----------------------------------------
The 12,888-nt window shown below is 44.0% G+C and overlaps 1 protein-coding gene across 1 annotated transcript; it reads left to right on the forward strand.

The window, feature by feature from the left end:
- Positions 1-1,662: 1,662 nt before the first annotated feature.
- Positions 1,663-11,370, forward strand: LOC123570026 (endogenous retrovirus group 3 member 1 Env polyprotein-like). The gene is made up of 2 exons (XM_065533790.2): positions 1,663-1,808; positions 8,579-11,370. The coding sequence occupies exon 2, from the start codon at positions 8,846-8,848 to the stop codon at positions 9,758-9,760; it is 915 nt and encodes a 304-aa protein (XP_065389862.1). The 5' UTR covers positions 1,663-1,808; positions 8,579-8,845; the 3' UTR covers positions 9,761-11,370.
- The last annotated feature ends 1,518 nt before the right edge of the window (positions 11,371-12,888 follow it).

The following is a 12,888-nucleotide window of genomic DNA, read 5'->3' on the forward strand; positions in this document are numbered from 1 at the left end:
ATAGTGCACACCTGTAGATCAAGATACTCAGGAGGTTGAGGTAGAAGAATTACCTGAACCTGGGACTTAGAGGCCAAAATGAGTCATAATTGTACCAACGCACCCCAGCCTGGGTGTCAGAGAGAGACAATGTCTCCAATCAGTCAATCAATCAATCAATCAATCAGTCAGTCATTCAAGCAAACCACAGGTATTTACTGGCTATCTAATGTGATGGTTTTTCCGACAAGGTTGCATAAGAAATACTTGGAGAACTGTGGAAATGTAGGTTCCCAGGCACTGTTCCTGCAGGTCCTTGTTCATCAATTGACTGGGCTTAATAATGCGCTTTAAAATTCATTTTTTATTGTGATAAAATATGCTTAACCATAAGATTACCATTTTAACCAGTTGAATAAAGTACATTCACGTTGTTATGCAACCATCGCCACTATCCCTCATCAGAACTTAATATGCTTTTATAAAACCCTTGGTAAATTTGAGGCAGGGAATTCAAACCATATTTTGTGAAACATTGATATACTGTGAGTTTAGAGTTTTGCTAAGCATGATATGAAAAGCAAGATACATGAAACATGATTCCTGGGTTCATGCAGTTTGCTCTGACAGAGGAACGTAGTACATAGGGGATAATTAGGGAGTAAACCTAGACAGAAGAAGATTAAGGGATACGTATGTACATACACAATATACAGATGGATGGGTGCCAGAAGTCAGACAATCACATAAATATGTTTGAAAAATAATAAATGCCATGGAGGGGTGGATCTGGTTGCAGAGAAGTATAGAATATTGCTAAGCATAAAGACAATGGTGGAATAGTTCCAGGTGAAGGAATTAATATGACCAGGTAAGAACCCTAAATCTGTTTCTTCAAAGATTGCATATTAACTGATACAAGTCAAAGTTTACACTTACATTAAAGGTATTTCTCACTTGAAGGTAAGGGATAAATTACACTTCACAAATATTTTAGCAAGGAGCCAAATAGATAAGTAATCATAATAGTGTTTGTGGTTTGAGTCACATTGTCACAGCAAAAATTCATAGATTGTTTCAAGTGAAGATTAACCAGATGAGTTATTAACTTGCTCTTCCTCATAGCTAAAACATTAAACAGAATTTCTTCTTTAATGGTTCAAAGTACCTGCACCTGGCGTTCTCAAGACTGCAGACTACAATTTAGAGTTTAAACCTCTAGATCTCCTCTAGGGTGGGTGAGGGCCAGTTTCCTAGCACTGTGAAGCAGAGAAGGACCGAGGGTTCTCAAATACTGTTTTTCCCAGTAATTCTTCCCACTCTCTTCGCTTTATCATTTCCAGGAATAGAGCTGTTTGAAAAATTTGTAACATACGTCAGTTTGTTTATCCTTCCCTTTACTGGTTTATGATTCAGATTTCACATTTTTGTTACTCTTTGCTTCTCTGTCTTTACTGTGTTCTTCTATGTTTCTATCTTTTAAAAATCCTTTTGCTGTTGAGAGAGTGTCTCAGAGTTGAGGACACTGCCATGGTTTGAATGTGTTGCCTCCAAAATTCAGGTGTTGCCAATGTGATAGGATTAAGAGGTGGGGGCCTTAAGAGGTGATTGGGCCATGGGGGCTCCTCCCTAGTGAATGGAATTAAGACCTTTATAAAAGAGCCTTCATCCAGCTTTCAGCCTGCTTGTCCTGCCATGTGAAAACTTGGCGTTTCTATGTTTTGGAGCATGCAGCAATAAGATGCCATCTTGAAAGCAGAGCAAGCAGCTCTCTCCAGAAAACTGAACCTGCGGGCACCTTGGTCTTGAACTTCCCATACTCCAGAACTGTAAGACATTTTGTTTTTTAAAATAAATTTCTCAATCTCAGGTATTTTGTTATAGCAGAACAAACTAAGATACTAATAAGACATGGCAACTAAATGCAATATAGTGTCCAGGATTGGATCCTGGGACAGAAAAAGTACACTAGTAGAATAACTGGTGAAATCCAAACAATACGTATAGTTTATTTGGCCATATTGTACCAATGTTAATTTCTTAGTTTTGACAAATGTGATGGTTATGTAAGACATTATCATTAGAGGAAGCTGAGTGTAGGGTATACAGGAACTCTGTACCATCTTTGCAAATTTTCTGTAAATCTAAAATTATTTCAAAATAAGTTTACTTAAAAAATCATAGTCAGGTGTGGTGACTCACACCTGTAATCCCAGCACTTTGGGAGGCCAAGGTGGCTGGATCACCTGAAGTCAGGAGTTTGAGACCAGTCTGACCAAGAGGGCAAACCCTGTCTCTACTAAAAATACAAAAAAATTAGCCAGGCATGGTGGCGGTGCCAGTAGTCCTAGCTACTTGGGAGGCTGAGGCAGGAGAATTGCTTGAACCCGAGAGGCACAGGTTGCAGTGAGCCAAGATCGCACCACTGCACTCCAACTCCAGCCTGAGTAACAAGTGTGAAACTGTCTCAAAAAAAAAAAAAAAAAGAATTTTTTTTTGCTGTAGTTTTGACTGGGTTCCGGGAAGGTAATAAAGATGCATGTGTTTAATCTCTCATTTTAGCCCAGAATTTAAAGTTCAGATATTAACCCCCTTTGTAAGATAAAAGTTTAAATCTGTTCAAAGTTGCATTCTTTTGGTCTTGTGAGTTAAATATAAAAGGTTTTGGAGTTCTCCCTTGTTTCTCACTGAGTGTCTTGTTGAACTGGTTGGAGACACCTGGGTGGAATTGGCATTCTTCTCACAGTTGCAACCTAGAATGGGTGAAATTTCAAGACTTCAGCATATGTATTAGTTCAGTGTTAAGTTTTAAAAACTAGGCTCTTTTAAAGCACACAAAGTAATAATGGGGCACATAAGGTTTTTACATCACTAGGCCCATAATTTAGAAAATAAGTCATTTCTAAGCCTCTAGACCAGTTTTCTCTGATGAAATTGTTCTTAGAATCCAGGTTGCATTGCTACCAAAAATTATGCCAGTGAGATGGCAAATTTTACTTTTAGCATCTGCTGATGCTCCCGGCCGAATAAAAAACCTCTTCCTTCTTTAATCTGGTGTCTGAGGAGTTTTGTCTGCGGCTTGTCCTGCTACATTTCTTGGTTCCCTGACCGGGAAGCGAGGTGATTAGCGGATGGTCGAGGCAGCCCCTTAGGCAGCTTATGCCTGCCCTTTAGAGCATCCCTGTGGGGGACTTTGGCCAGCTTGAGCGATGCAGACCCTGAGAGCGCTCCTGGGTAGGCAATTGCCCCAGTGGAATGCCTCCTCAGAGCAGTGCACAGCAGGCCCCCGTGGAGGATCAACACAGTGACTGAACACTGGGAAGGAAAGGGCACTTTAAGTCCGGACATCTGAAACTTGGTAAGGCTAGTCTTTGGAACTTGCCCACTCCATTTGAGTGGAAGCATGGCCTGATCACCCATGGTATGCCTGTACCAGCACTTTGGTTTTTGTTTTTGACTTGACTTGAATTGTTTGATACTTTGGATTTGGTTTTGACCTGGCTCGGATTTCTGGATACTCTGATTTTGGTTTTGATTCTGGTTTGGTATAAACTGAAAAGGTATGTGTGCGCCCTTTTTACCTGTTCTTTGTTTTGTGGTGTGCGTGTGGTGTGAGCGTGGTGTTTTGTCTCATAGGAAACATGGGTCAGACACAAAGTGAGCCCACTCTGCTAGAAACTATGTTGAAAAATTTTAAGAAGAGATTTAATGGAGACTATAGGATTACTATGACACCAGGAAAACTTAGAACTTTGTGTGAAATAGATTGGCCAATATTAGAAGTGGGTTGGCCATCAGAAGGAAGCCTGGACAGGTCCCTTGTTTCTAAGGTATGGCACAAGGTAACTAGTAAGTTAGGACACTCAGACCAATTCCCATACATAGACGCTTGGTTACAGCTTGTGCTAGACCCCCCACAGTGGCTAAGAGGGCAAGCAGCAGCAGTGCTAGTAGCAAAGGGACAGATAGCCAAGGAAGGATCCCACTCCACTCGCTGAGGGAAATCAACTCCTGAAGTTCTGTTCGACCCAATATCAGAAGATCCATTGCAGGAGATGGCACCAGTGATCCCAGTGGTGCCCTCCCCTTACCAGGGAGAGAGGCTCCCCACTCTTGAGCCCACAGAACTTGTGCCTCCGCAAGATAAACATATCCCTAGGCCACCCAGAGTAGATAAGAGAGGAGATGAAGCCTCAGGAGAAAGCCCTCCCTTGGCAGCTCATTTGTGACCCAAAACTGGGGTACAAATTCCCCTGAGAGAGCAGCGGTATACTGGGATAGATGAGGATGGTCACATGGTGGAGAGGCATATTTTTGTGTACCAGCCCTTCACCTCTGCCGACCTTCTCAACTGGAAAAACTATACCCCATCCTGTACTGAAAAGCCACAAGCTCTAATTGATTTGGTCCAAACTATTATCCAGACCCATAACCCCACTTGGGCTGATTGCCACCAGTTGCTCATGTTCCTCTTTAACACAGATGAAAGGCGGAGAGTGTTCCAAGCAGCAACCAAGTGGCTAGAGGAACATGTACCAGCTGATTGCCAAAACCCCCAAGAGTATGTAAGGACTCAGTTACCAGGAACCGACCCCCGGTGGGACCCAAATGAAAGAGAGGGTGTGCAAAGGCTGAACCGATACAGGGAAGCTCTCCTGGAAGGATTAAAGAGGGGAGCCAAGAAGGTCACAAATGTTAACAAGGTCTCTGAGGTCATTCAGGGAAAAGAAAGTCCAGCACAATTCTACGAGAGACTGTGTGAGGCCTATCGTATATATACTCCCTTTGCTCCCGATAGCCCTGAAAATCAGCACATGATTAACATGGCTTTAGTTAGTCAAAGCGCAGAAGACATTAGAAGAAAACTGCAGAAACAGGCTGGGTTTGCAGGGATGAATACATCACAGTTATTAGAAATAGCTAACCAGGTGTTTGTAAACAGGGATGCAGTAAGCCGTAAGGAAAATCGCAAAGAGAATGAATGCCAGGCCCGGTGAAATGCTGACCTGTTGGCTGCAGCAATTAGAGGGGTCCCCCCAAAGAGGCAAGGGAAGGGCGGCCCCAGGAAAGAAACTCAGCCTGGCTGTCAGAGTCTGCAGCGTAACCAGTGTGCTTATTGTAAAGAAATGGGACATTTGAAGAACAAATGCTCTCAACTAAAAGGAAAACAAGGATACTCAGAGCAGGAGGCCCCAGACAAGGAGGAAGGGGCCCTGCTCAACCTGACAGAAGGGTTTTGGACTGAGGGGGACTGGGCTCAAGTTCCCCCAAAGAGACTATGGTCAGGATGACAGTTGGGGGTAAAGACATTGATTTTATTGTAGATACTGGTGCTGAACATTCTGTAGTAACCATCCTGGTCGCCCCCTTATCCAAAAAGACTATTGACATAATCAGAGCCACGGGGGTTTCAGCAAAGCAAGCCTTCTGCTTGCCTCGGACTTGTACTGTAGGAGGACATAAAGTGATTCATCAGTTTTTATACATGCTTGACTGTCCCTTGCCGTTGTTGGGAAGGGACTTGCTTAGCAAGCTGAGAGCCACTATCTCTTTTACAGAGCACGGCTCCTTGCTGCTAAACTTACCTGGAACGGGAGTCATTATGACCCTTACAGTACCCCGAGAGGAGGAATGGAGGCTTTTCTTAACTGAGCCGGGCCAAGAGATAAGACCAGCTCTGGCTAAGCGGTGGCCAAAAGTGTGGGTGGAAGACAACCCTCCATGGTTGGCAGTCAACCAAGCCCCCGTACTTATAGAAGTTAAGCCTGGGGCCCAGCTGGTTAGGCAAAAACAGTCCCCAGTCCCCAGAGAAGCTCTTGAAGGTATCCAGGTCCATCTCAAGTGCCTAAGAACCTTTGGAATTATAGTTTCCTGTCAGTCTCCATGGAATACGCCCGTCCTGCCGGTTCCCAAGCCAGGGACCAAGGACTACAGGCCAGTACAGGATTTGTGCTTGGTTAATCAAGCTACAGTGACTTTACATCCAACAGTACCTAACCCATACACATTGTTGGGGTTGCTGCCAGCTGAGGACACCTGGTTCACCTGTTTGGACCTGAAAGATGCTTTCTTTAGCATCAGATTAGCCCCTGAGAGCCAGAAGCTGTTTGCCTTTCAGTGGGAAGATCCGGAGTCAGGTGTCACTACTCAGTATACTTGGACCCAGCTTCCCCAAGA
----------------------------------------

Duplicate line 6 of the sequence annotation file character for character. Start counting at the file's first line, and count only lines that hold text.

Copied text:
The following is a 12,888-nucleotide window of genomic DNA, read 5'->3' on the forward strand; positions in this document are numbered from 1 at the left end: